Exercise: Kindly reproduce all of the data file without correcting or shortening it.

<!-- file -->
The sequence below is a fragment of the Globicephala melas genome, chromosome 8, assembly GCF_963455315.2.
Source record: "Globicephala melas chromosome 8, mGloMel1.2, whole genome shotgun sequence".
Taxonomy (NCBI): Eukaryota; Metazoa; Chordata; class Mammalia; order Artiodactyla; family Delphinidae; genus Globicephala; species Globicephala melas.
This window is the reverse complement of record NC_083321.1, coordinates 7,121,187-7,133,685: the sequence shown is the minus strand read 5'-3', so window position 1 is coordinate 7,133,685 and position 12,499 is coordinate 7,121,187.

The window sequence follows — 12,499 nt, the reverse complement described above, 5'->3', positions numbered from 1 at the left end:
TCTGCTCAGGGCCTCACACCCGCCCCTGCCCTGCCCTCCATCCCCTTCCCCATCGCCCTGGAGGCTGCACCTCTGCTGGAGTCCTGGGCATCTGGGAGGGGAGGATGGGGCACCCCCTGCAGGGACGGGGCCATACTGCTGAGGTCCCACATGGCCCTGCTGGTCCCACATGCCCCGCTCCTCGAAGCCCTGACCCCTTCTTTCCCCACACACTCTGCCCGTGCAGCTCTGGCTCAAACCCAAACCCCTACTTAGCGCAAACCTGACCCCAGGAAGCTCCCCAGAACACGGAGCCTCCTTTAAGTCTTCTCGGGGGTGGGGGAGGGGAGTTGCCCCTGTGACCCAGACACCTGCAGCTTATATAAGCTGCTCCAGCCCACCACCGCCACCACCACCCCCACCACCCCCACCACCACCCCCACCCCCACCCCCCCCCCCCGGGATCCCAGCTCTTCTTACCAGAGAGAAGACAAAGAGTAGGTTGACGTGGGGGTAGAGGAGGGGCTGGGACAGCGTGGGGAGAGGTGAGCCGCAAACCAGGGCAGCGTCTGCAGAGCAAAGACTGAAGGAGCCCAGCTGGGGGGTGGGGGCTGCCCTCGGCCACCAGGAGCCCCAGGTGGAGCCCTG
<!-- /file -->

The sequence below is a fragment of the Globicephala melas genome, chromosome 8, assembly GCF_963455315.2.
Source record: "Globicephala melas chromosome 8, mGloMel1.2, whole genome shotgun sequence".
Taxonomy (NCBI): Eukaryota; Metazoa; Chordata; class Mammalia; order Artiodactyla; family Delphinidae; genus Globicephala; species Globicephala melas.
This window is the reverse complement of record NC_083321.1, coordinates 7,121,187-7,133,685: the sequence shown is the minus strand read 5'-3', so window position 1 is coordinate 7,133,685 and position 12,499 is coordinate 7,121,187.

The window sequence follows — 12,499 nt, the reverse complement described above, 5'->3', positions numbered from 1 at the left end:
TCTGCTCAGGGCCTCACACCCGCCCCTGCCCTGCCCTCCATCCCCTTCCCCATCGCCCTGGAGGCTGCACCTCTGCTGGAGTCCTGGGCATCTGGGAGGGGAGGATGGGGCACCCCCTGCAGGGACGGGGCCATACTGCTGAGGTCCCACATGGCCCTGCTGGTCCCACATGCCCCGCTCCTCGAAGCCCTGACCCCTTCTTTCCCCACACACTCTGCCCGTGCAGCTCTGGCTCAAACCCAAACCCCTACTTAGCGCAAACCTGACCCCAGGAAGCTCCCCAGAACACGGAGCCTCCTTTAAGTCTTCTCGGGGGTGGGGGAGGGGAGTTGCCCCTGTGACCCAGACACCTGCAGCTTATATAAGCTGCTCCAGCCCACCACCGCCACCACCACCCCCACCACCCCCACCACCACCCCCACCCCCACCCCCCCCCCCCGGGATCCCAGCTCTTCTTACCAGAGAGAAGACAAAGAGTAGGTTGACGTGGGGGTAGAGGAGGGGCTGGGACAGCGTGGGGAGAGGTGAGCCGCAAACCAGGGCAGCGTCTGCAGAGCAAAGACTGAAGGAGCCCAGCTGGGGGGTGGGGGCTGCCCTCGGCCACCAGGAGCCCCAGGTGGAGCCCTG